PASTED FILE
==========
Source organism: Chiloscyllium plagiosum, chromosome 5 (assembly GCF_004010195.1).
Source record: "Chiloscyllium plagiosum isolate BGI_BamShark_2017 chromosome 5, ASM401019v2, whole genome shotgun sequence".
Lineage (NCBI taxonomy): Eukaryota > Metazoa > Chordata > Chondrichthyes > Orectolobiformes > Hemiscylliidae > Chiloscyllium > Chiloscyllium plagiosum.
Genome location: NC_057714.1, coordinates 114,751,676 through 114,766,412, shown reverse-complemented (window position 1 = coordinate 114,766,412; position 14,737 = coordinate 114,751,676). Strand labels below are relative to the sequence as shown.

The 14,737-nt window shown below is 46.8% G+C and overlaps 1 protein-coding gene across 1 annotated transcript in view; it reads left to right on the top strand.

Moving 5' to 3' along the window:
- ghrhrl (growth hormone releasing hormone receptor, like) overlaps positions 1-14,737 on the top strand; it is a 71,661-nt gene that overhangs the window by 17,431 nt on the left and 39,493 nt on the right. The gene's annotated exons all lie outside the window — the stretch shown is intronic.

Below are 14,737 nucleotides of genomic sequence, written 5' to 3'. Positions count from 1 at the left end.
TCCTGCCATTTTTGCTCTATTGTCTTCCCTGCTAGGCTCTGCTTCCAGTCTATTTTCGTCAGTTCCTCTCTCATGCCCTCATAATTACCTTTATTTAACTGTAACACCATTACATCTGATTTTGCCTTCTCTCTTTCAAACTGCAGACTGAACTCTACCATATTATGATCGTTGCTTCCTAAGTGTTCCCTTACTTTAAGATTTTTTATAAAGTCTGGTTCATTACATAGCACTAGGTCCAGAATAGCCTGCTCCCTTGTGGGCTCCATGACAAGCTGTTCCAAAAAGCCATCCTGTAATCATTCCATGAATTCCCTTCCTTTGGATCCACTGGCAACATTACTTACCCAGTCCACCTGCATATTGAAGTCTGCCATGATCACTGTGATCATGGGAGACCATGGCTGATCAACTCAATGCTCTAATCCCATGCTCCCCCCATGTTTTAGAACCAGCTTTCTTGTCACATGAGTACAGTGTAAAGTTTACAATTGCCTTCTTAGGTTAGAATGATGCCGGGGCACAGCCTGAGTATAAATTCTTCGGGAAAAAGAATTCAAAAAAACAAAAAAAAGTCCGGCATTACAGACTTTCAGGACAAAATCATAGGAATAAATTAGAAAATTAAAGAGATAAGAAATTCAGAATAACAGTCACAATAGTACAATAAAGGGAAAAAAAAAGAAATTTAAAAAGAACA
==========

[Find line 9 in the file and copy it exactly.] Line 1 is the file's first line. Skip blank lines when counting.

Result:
TCCTGCCATTTTTGCTCTATTGTCTTCCCTGCTAGGCTCTGCTTCCAGTCTATTTTCGTCAGTTCCTCTCTCATGCCCTCATAATTACCTTTATTTAACTGTAACACCATTACATCTGATTTTGCCTTCTCTCTTTCAAACTGCAGACTGAACTCTACCATATTATGATCGTTGCTTCCTAAGTGTTCCCTTACTTTAAGATTTTTTATAAAGTCTGGTTCATTACATAGCACTAGGTCCAGAATAGCCTGCTCCCTTGTGGGCTCCATGACAAGCTGTTCCAAAAAGCCATCCTGTAATCATTCCATGAATTCCCTTCCTTTGGATCCACTGGCAACATTACTTACCCAGTCCACCTGCATATTGAAGTCTGCCATGATCACTGTGATCATGGGAGACCATGGCTGATCAACTCAATGCTCTAATCCCATGCTCCCCCCATGTTTTAGAACCAGCTTTCTTGTCACATGAGTACAGTGTAAAGTTTACAATTGCCTTCTTAGGTTAGAATGATGCCGGGGCACAGCCTGAGTATAAATTCTTCGGGAAAAAGAATTCAAAAAAACAAAAAAAAGTCCGGCATTACAGACTTTCAGGACAAAATCATAGGAATAAATTAGAAAATTAAAGAGATAAGAAATTCAGAATAACAGTCACAATAGTACAATAAAGGGAAAAAAAAAGAAATTTAAAAAGAACA